Public Comment

Letters to the Editor

Friday September 15, 2006


Editors, Daily Planet: 

I am writing in response to your editorial “Unlearning anti-Semitism.” First of all, I want to thank you for distinguishing between Israelis, Jews and Zionists and pointing out that there are many Jews, indeed many Israeli Jews, who don’t consider themselves Zionist and that there are those that do consider themselves Zionist (Jews or non Jews) who resist the policies of the Israeli government. These are distinctions that are often blurred and I was grateful you addressed them. 

However, I want to point out a factual error in your editorial. You wrote, “The very term ‘Jews/Zionists’ is an insult to the memory of Rachel Corrie, who was a Jew and perhaps even a believer in the existence of the State of Israel in some form, yet opposed the current policies of the current government of Israel.” 

Rachel Corrie was many things; a daughter, a sister, a human rights activist, a writer, an artist, but she was not, actually, Jewish. She was raised by her parents, Cindy and Craig Corrie, with a great awareness of and sensitivity to historical suffering of Jewish people and this, I believe, might have helped to shape her belief about the necessity of resisting oppression and violence in all its different forms. In fact, in My Name is Rachel Corrie (a play culled by Alan Rickman and Katharine Viner from her diaries and e-mails growing up), there is a passage she wrote describing her fear as a non-Jew engaging in activism around Palestinian human rights that she would be labeled anti-Semitic. 

I thank you for wanting to honor the memory of Rachel Corrie. As someone who worked to allow her words and writings to be heard in the United States at a time when they were threatened with being silenced, I strongly believe that her memory and legacy should be treasured. But not for religious belief, or because of what she may or may not have believed about the existence of the state of Israel. Rachel should be honored and remembered as a compassionate human being; one who questioned the use and abuse of power in many forms, one who stood (literally) to protect the lives of vulnerable human beings, and one who had an incredible gift of writing, which she used to ponder the deeper questions of existence as well as using it to describe the horrible violations of human rights that she was witnessing in Palestine.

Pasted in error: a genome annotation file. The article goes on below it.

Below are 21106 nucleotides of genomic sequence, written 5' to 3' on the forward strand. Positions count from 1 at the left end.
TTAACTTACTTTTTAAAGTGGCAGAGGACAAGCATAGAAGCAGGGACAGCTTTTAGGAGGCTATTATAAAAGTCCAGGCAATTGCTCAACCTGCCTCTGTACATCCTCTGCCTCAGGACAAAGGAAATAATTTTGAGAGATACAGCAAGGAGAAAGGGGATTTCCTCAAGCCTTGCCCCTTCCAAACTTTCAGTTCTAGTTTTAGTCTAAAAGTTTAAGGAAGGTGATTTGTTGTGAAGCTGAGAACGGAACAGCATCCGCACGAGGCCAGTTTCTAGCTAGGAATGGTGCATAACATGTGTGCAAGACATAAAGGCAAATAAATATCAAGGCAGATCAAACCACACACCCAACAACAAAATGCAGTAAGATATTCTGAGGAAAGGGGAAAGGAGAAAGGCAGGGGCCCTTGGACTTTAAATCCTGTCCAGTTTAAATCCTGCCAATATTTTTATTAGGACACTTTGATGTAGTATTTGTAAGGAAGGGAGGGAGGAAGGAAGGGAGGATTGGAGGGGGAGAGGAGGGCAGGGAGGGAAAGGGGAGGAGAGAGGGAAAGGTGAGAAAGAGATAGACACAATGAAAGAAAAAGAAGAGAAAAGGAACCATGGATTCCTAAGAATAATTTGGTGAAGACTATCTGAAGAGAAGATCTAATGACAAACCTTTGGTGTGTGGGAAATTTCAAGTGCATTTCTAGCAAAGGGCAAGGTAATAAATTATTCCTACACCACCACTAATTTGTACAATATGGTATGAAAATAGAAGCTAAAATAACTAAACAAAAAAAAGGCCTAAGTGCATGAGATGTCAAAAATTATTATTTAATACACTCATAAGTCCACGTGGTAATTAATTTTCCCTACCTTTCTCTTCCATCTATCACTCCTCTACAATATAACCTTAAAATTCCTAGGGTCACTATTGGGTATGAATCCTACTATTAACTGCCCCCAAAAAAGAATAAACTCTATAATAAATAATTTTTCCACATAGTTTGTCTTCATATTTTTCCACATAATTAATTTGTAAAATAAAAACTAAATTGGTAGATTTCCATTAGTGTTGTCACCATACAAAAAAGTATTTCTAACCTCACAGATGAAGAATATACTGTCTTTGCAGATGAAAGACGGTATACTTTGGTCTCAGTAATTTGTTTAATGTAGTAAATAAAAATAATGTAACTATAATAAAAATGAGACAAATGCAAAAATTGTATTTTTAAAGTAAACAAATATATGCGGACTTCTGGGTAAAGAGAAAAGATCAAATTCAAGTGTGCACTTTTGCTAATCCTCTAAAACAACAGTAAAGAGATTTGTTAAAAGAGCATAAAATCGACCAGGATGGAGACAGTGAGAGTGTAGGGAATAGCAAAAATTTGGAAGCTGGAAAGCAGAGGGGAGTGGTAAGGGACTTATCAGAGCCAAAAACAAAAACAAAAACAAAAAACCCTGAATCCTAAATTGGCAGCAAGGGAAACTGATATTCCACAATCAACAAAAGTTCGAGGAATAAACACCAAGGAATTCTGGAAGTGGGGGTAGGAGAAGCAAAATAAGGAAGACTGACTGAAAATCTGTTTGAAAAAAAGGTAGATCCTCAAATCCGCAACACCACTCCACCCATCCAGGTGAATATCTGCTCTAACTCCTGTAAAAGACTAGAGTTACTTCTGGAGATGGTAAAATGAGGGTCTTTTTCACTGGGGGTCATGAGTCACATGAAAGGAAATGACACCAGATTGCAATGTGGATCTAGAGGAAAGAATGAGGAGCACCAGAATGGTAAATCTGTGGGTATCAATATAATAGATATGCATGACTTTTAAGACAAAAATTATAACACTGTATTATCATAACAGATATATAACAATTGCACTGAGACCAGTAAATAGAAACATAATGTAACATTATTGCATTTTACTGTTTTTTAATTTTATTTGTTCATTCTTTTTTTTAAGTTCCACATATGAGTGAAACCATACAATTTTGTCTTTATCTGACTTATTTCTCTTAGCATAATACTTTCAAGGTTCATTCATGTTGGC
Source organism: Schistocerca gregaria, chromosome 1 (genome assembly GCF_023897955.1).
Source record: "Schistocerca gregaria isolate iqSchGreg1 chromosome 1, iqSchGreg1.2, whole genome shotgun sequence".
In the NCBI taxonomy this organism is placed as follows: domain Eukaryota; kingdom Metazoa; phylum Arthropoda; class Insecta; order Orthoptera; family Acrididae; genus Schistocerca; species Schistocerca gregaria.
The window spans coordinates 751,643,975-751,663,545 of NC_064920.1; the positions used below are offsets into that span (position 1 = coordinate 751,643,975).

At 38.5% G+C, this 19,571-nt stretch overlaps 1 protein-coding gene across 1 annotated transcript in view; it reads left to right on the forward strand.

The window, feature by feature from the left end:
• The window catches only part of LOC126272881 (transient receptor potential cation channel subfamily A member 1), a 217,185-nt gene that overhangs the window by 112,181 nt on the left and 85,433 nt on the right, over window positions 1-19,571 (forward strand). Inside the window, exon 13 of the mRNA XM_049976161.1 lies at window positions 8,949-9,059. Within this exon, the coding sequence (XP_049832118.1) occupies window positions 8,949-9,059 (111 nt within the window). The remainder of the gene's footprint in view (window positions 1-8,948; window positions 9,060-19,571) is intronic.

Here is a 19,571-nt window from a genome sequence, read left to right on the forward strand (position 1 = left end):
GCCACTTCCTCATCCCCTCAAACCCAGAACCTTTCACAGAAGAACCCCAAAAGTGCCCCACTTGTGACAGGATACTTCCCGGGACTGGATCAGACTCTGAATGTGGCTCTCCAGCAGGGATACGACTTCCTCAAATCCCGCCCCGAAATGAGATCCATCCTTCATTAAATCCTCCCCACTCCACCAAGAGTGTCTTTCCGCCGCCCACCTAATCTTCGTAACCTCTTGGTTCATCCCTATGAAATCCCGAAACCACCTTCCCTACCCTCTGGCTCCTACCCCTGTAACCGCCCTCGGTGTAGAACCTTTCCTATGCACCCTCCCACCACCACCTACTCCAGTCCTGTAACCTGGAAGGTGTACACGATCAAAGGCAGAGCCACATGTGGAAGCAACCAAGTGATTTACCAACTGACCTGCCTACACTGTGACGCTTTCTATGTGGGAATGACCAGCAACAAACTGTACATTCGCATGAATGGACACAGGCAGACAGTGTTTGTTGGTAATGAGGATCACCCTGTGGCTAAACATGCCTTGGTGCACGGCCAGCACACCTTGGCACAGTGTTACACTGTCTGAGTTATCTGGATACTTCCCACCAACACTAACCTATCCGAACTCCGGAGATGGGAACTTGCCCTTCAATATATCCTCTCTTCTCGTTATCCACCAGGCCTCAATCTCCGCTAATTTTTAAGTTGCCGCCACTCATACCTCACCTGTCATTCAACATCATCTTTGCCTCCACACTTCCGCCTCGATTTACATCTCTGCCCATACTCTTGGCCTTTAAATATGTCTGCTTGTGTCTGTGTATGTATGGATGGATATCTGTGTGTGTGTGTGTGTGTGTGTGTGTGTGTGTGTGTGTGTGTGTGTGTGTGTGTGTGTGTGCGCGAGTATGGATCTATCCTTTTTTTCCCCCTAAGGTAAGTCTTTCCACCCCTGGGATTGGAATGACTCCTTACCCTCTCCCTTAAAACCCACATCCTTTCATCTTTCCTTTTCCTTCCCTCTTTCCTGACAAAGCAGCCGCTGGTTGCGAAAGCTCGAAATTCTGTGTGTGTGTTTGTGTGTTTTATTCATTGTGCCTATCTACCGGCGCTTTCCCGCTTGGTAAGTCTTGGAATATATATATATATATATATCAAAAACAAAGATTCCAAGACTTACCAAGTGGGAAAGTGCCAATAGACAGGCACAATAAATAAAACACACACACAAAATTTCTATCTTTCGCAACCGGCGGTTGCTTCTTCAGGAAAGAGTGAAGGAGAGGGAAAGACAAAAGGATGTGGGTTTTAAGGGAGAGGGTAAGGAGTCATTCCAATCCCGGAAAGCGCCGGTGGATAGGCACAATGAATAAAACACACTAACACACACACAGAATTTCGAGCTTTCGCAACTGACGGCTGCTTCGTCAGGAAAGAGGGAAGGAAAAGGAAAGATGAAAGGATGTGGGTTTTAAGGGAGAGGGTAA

Jen Marlowe 


EDITOR’S NOTE: More letters on the Middle East can be found on our website: 



Editors, Daily Planet: 

I enjoyed the commentary titled “The Policy We Dare Not Mention” and agree that a gas tax is an effective way to reduce congestion and address a raft of other issues. However, one of your assertions about raising the gas tax, that it will economically benefit most low-income people, is not necessarily true. Whether we like it or not. The structure of our communities make many places inaccessible by transit. Many of these places inaccessible to transit are also where good jobs are. By pricing lower income people out of cars, you essentially stratify the job market and restrict the access to goods and services. Lower fuel prices benefit mostly the poor by increasing their mobility. A gas tax is therefore a regressive tax. There are ways to address this, but the statement by the Daily Planet is misleading. Having said that, I do agree that increasing the price of fuel is the most efficient way to reduce congestion and pollution. The economic benefits are less clear for lower income people. 

Another statement is also misleading: 

Why not look to the future and embrace the “hydrogen highway”? Fuel cell vehicles cost $250,000 and up, 30 percent of the hydrogen leaks out of current generation tanks while they are sitting in the garage, the hydrogen fueling stations don’t exist, and the best current hydrogen source is natural gas. So let’s look to the future, but in the meantime.... 

Thirty percent of the gas does not leak out. This is grossly misleading and the way you phrase it makes it seem like it is leaking into your garage. This is definitely not the case. Perhaps for liquid hydrogen there would be leakage outside the garage, but not many companies are seriously considering liquid because of the planned leakage. Most companies are considering only compressed gas. In that case, the gas stays right in the tank until you use it. 

Michael Nicholas 




Editors, Daily Planet: 

There are two things this week I would like to comment on. 

Brit Harvey would like there to be a federal policy change, what he calls a “tax shift,” that he claims would have multiple nation and world-wide benefits. Brit cites several needed changes that this tax measure would potentially help to make. Among others, the stand-outs were reduced smog, traffic congestion, oil dependency, suburban sprawl, national debt, and foreign oil dependency.